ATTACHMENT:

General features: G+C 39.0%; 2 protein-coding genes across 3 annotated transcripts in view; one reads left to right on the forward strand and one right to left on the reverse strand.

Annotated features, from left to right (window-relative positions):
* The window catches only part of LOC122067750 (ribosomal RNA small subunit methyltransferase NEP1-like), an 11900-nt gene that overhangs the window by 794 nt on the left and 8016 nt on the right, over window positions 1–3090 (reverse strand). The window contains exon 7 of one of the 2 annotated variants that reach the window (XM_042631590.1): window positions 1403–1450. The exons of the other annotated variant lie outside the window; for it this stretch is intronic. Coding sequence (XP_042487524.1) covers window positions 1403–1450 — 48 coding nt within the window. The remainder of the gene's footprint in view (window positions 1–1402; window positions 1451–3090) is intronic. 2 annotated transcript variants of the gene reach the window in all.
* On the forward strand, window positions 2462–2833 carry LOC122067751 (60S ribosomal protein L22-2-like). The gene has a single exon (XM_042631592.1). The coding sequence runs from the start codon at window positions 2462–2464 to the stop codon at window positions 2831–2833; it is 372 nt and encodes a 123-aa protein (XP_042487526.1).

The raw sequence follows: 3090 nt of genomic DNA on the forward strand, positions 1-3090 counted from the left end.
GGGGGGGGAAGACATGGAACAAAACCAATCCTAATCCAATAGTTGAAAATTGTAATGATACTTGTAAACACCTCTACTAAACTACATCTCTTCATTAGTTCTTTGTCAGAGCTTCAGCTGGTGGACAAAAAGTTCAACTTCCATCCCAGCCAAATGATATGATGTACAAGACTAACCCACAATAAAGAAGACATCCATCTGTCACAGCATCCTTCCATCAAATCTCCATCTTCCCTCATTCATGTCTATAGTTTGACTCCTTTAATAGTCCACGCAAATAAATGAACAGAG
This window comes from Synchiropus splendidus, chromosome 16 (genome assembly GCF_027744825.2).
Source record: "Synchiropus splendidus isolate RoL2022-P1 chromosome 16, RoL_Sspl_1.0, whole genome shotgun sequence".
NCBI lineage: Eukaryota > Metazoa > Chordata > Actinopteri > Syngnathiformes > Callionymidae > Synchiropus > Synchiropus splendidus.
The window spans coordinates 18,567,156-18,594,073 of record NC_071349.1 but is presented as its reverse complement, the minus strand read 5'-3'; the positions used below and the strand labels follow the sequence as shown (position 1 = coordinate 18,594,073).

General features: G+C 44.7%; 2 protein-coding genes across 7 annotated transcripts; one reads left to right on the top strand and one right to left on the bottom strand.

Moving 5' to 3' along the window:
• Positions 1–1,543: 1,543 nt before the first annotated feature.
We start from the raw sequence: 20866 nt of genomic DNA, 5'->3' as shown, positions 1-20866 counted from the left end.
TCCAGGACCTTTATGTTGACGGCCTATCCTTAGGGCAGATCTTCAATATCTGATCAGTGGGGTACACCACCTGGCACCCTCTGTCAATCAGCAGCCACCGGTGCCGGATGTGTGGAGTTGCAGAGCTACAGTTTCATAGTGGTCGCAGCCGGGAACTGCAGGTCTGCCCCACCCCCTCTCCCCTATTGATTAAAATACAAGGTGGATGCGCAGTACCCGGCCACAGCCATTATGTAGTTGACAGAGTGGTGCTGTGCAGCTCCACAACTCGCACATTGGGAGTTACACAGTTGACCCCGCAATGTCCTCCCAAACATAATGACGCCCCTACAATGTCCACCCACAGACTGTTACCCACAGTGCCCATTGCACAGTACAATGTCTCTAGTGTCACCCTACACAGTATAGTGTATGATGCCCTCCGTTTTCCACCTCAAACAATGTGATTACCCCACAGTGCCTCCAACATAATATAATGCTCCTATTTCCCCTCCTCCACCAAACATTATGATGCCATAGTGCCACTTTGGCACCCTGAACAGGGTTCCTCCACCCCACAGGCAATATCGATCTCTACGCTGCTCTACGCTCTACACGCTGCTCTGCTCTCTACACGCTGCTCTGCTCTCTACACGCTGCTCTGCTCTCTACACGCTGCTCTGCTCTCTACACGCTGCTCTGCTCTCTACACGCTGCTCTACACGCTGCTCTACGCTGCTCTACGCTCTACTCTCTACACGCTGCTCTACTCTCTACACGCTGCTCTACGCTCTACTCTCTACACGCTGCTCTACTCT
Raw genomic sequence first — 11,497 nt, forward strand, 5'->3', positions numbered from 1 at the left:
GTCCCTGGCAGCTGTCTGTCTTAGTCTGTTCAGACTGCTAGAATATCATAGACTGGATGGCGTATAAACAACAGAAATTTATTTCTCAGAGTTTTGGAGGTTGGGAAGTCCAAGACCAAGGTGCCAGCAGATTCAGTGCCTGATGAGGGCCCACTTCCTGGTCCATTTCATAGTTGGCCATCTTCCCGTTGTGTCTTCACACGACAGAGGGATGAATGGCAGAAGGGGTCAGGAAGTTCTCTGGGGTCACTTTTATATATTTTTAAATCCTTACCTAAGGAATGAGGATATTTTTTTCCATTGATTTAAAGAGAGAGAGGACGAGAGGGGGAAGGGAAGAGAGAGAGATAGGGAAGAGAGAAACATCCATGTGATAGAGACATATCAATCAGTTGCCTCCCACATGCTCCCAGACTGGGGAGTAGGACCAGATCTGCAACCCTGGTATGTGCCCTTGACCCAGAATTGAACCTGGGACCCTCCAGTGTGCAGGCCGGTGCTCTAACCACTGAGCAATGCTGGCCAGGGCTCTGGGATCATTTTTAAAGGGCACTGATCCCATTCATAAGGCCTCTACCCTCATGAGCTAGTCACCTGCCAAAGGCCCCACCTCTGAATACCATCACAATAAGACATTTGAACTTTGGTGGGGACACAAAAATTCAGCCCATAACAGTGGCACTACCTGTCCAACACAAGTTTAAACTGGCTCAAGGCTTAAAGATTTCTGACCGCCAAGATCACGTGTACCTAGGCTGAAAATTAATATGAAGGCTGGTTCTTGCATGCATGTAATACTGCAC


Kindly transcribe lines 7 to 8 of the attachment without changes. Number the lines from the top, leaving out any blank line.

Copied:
This window comes from Synchiropus splendidus, chromosome 16 (genome assembly GCF_027744825.2).
Source record: "Synchiropus splendidus isolate RoL2022-P1 chromosome 16, RoL_Sspl_1.0, whole genome shotgun sequence".